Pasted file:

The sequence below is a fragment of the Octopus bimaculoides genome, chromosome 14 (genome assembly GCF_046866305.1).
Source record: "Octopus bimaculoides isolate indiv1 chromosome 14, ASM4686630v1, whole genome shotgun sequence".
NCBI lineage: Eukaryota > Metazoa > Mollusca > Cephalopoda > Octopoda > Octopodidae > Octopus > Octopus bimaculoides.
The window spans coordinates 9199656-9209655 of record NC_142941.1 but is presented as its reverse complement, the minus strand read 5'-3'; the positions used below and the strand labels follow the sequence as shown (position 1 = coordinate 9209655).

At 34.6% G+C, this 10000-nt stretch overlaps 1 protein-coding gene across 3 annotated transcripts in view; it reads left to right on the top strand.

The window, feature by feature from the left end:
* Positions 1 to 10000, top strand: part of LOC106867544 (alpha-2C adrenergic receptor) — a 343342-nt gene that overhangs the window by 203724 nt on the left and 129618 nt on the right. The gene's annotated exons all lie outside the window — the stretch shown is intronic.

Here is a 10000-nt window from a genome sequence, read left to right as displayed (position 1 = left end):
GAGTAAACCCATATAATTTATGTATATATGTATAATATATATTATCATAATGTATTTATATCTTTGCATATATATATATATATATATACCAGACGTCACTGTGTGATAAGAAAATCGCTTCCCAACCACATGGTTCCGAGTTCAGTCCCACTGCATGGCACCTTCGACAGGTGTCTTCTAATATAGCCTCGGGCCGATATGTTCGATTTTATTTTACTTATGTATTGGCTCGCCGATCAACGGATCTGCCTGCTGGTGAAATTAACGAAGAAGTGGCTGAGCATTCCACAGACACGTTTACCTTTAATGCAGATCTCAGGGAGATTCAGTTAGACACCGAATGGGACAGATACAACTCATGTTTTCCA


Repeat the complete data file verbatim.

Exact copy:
The sequence below is a fragment of the Octopus bimaculoides genome, chromosome 14 (genome assembly GCF_046866305.1).
Source record: "Octopus bimaculoides isolate indiv1 chromosome 14, ASM4686630v1, whole genome shotgun sequence".
NCBI lineage: Eukaryota > Metazoa > Mollusca > Cephalopoda > Octopoda > Octopodidae > Octopus > Octopus bimaculoides.
The window spans coordinates 9199656-9209655 of record NC_142941.1 but is presented as its reverse complement, the minus strand read 5'-3'; the positions used below and the strand labels follow the sequence as shown (position 1 = coordinate 9209655).

At 34.6% G+C, this 10000-nt stretch overlaps 1 protein-coding gene across 3 annotated transcripts in view; it reads left to right on the top strand.

The window, feature by feature from the left end:
* Positions 1 to 10000, top strand: part of LOC106867544 (alpha-2C adrenergic receptor) — a 343342-nt gene that overhangs the window by 203724 nt on the left and 129618 nt on the right. The gene's annotated exons all lie outside the window — the stretch shown is intronic.

Here is a 10000-nt window from a genome sequence, read left to right as displayed (position 1 = left end):
GAGTAAACCCATATAATTTATGTATATATGTATAATATATATTATCATAATGTATTTATATCTTTGCATATATATATATATATATATACCAGACGTCACTGTGTGATAAGAAAATCGCTTCCCAACCACATGGTTCCGAGTTCAGTCCCACTGCATGGCACCTTCGACAGGTGTCTTCTAATATAGCCTCGGGCCGATATGTTCGATTTTATTTTACTTATGTATTGGCTCGCCGATCAACGGATCTGCCTGCTGGTGAAATTAACGAAGAAGTGGCTGAGCATTCCACAGACACGTTTACCTTTAATGCAGATCTCAGGGAGATTCAGTTAGACACCGAATGGGACAGATACAACTCATGTTTTCCA